(Greek: image, likeness; form of a person or object; a sacred, holy, or religious representaion)
Some religions are opposed to the use or presentation of aniconic icons or idols.
Among some religious groups, there is a prohibition against aniconism of any images of either living creatures or of any deities.2. The worship of objects that are symbolic but which do not actually show an image of a god or gods: In the early history of Christianity (726 A.D., Byzantine Emperor Leo 3), there were aniconisms that prohibited the veneration or worship among Christians of any representations of deities.
2. Eastern Church, a representation of some sacred personage, as Christ or a saint or angel, painted usually on a wood surface and venerated itself as sacred.
3. A sign or representation that stands for its object by virtue of a resemblance or analogy to it.
4. An important and enduring symbol.
5. In semiotics, that stands for its object by virtue of a resemblance or analogy to it.
6. With computers, a sign, representation, or a picture on a computer screen that represents a specific file, directory, window, option, or program.
When an icon is clicked on, some action is performed; such as, opening a directory or aborting a file transfer.
The term originates from Alan Kay's theory for designing interfaces which was primarily based on the work of Jerome Bruner. Bruner's second developmental stage, iconic, uses a system of representation that depends on visual or other sensory organization and upon the use of summarising images.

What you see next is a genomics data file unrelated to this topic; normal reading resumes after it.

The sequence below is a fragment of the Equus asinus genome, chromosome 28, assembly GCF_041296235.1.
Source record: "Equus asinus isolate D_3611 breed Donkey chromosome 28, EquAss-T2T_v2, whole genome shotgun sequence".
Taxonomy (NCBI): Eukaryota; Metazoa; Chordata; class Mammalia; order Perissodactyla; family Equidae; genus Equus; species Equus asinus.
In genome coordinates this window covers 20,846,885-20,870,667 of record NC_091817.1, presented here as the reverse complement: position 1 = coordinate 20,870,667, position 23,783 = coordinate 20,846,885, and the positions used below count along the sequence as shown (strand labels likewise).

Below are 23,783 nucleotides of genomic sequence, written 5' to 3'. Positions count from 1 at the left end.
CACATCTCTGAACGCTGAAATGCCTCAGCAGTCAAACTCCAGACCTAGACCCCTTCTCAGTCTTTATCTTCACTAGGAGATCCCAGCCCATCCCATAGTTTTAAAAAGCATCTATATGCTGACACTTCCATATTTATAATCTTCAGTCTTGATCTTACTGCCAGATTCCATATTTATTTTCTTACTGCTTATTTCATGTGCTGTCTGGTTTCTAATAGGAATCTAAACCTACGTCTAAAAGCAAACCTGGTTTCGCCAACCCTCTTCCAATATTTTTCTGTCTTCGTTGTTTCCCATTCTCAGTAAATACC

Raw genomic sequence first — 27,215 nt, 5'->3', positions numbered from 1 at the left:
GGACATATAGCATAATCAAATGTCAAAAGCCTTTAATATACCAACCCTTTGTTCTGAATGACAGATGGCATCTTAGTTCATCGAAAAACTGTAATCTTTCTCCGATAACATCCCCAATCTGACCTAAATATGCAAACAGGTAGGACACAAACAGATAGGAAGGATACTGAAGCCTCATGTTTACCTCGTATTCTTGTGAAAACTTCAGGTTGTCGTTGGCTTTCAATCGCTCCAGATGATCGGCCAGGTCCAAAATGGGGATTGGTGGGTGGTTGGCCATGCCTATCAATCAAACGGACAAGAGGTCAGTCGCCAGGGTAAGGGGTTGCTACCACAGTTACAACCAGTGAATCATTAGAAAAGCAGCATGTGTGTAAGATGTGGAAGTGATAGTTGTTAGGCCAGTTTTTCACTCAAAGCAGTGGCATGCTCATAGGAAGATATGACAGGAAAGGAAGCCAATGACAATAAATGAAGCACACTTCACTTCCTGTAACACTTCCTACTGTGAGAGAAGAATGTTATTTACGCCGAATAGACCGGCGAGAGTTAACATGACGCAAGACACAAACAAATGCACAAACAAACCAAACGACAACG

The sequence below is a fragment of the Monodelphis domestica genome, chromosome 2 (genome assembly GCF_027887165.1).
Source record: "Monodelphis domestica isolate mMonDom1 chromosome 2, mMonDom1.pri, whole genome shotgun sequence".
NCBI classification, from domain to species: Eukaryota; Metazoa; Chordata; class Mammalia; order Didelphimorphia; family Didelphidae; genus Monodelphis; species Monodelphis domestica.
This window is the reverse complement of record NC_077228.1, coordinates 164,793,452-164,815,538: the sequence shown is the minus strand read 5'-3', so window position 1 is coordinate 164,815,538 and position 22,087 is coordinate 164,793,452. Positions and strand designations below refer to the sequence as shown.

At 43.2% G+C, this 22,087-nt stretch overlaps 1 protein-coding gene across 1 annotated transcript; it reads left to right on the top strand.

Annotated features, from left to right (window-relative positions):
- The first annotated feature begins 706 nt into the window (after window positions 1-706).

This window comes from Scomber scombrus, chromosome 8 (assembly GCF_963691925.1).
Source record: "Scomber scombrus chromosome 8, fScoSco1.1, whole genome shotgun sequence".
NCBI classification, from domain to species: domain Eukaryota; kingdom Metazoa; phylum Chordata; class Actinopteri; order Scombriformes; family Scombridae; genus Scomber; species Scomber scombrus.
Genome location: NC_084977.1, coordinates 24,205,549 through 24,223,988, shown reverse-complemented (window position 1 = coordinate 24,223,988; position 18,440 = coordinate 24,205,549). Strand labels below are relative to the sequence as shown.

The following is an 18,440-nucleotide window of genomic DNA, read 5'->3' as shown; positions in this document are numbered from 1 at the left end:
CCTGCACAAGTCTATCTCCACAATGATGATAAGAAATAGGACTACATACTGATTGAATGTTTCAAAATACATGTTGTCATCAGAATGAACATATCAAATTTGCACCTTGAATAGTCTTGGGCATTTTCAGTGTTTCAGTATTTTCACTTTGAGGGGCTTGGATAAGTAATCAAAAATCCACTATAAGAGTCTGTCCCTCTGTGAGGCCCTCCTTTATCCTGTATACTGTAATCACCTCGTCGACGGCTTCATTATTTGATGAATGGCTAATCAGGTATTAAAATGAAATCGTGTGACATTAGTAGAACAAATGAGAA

2. Relating to or characteristic of a religious icon; iconic images.
3. Made in a conventional style or pose, especially that of an ancient Greek statues of athletes.
2. In art, referring to statues, portraits, etc. which are executed according to a convention or tradition.
2. In computing, to make into an icon; to reduce to the size of an icon.
2. The beliefs, practices, or doctrine of an iconoclast.
3. A challenge to or overturning of traditional beliefs, customs, and values.
4. The destruction of religious images used in worship, or strong opposition to their use in worship.
Inter-related cross references, directly or indirectly, involving word units dealing with "form, shape, appearance": eido-; figur-; form-; ideo-; imag-; morpho-; -oid; typo-.
Related "holy, sacred" word families: hagio-; hiero-; sacro-; sanct-.